“I didn’t last a year, didn’t even get a diploma. But there was a silver lining, though. I was in London – and there were theatres, galleries, place for all kinds of music. It was hard to make pocket money stretch to cover these things, but I managed – making my own dresses, knitting my own sweaters and all that sort of thing. Life was fun.
“Back in Bangkok, I worked at Loxley (Bangkok), doing shipping papers in the then Shipping Department. I hope my former colleagues have forgiven the disasters that originated from my desk!”
Then, at a boat party the shipping clerk met an American who, following “an utterly mad conversation” challenged her to write an article for the Bangkok World. She found out later that he was Darrell Berrigan, editor of the morning paper, The Bangkok World.
“I sent him a story about Hua Hin, made up of scattered memories. He published it and offered me a position. My father said ‘no’. I argued. We finally came to an agreement. I would work half-a-day at Loxley for a trial period of three months and then ‘we would see’, he said. Luckily Berry (as Berrigan was known to his staff) agreed, too.
“I loved the job – writing, reporting, even doing the lay-out. By the end the three months, I already had bylines on quite an number of articles and columns, and an offer of an ‘editorship’.”
These proofs of competence convinced her father, and at the age of 18 she became the only Thai woman working on the editorial board of an English daily.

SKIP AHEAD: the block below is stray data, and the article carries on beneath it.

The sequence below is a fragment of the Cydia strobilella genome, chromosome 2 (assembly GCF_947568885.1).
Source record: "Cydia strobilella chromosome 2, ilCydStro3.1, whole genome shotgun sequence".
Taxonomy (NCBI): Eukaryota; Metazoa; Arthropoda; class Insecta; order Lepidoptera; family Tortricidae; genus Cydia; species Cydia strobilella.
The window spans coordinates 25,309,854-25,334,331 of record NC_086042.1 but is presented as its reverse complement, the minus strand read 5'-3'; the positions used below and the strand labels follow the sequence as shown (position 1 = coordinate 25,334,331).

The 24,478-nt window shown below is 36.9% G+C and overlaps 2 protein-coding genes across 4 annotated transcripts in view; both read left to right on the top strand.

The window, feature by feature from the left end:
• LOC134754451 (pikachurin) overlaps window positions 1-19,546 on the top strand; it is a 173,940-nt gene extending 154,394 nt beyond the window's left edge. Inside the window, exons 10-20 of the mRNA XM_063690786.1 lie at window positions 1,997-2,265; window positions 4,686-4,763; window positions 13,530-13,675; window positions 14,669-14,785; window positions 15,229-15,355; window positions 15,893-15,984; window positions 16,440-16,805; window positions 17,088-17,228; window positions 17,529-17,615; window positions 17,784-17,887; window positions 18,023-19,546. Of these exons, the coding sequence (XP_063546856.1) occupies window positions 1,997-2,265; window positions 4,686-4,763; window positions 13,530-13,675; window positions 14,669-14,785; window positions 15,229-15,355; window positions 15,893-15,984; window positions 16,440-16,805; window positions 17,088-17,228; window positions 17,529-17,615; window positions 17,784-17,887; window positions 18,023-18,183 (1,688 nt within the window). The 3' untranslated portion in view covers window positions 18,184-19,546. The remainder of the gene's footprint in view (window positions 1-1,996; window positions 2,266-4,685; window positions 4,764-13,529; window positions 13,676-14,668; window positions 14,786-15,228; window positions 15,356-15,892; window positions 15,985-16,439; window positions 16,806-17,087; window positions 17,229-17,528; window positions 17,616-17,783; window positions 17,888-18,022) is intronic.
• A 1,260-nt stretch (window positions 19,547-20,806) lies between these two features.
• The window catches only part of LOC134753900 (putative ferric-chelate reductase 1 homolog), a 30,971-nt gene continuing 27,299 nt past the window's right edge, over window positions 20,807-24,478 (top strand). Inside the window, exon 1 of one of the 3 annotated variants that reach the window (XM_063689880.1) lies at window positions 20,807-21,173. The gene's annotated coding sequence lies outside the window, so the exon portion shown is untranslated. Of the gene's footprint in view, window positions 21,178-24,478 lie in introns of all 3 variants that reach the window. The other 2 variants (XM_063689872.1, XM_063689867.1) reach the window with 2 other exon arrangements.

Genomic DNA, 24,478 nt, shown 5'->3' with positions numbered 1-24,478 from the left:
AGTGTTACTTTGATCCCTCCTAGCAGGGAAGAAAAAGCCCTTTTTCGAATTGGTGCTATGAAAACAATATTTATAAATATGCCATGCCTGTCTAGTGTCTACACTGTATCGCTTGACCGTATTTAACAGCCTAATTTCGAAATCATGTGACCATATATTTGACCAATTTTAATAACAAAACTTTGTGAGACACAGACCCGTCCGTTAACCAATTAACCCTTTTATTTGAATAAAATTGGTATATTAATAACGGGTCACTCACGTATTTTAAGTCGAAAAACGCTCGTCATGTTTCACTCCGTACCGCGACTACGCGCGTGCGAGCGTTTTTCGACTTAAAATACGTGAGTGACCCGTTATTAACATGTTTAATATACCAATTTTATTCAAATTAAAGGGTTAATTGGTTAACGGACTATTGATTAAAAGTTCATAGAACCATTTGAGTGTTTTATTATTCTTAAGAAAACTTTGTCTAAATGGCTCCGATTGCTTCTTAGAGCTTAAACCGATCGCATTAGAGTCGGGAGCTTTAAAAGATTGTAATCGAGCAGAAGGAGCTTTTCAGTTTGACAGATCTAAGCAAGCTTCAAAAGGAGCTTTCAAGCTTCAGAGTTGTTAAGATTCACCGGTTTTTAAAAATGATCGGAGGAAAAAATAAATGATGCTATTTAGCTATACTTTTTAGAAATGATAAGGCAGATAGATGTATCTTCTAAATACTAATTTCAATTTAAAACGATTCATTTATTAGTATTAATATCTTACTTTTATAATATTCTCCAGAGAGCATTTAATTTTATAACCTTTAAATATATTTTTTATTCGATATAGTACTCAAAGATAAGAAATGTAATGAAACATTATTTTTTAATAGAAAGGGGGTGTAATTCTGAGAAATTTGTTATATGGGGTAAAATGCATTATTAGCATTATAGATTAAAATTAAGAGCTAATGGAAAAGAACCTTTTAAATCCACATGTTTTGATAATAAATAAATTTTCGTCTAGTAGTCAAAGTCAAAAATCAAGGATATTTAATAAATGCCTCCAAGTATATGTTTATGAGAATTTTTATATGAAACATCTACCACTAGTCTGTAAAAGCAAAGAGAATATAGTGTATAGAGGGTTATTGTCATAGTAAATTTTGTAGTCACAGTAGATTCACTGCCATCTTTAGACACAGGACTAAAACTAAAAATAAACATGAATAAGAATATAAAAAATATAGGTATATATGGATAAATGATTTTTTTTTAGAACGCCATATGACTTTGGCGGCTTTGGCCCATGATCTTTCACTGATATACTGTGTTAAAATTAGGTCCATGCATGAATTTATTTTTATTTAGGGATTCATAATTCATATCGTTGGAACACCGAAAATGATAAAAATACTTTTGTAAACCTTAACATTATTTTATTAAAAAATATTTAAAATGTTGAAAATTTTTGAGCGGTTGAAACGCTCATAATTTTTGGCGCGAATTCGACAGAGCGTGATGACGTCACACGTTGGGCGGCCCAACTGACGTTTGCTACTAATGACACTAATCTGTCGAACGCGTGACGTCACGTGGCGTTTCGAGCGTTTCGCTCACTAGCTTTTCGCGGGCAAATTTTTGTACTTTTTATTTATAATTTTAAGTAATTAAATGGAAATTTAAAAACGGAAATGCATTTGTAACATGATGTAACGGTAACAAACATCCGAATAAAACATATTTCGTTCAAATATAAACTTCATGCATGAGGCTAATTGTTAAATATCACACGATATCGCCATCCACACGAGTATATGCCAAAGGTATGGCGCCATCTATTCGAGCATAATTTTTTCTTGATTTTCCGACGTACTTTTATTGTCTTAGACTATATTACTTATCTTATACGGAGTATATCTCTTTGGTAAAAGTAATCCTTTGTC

“Actually my father was quite proud of me. He did to be a condition, though. I had to be chaperoned on evening assignments! It was really rather comical, but my colleagues who were all men took it in their stride.”
Life took another turn at the age of 21. The young journalist became engaged to Dr.Uthai Rutnin, the eye surgeon who operated on her father. It was a ‘love match’ and she resigned from her job soon after the engagement.
The years that followed were crowded with housewifely duties, work at her husband’s clinic (now a full-fledged eye hospital, no longer a small family business), birth of her four children – Sanpatna, Vradda, Anoma, Jitrjaree, and the bringing up of her husband’s nephew, Jatuporn whom she describes as “my eldest son”.
“There wasn’t time to read or write. I did write poems on scraps of paper, just for myself. Writing things that came into my head me happy, sometimes it gave me answers to questions I didn’t ask. I didn’t keep them, almost all of them were a pen or a pencil and paper at hand, not if there weren’t.”
“Of writing, it is the act itself that is precious to me, not the product. I was happy when I wrote without thinking that it was going to be published. Somehow the happiness isn’t so complete anymore because of a lurking consciousness of a readership. I suppose it is a process that I shall have to go through before I can get back the unadulterated pleasure in writing.”
Ten years ago, she decided to go to Ramkhamhaeng and take the degree in humanities she had always wanted. It was four fascinating years of extra work and she graduated with a ‘1st class hornors’ degree. And then the writing began again; poems in which she could pour out her feelings and ideas, prose pieces that were not quite what they seemed.
There was teaching to do (“My ‘in-law’ Mattani Rutnin started me on that by inviting me as special lecturer at Thammasart”); film scripts to write, video productions to direct, books and paper to translate, and even a weekly radio programme, “Voices and Ways of Thai Literature” on Radio Thailand External Service which she gave up because it took too much of her time.